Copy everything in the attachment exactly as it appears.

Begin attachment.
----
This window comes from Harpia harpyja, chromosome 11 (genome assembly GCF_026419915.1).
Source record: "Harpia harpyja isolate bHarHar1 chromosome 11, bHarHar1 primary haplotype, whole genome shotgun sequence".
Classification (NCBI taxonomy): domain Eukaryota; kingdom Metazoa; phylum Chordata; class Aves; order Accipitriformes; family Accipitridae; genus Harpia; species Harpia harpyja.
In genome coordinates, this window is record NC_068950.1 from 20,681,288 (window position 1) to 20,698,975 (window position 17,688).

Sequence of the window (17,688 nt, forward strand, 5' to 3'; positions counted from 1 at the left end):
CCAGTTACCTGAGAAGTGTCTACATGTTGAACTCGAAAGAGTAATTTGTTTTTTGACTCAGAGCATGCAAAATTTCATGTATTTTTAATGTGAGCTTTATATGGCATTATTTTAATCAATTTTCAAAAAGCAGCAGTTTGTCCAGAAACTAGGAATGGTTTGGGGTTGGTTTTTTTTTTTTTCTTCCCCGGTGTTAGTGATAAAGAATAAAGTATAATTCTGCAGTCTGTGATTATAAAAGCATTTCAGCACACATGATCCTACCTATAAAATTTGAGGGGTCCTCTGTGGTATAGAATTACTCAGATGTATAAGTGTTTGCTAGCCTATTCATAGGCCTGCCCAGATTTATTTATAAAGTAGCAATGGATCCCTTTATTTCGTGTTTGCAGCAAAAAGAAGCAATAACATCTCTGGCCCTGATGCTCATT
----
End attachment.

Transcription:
This window comes from Harpia harpyja, chromosome 11 (genome assembly GCF_026419915.1).
Source record: "Harpia harpyja isolate bHarHar1 chromosome 11, bHarHar1 primary haplotype, whole genome shotgun sequence".
Classification (NCBI taxonomy): domain Eukaryota; kingdom Metazoa; phylum Chordata; class Aves; order Accipitriformes; family Accipitridae; genus Harpia; species Harpia harpyja.
In genome coordinates, this window is record NC_068950.1 from 20,681,288 (window position 1) to 20,698,975 (window position 17,688).

Sequence of the window (17,688 nt, forward strand, 5' to 3'; positions counted from 1 at the left end):
CCAGTTACCTGAGAAGTGTCTACATGTTGAACTCGAAAGAGTAATTTGTTTTTTGACTCAGAGCATGCAAAATTTCATGTATTTTTAATGTGAGCTTTATATGGCATTATTTTAATCAATTTTCAAAAAGCAGCAGTTTGTCCAGAAACTAGGAATGGTTTGGGGTTGGTTTTTTTTTTTTTCTTCCCCGGTGTTAGTGATAAAGAATAAAGTATAATTCTGCAGTCTGTGATTATAAAAGCATTTCAGCACACATGATCCTACCTATAAAATTTGAGGGGTCCTCTGTGGTATAGAATTACTCAGATGTATAAGTGTTTGCTAGCCTATTCATAGGCCTGCCCAGATTTATTTATAAAGTAGCAATGGATCCCTTTATTTCGTGTTTGCAGCAAAAAGAAGCAATAACATCTCTGGCCCTGATGCTCATT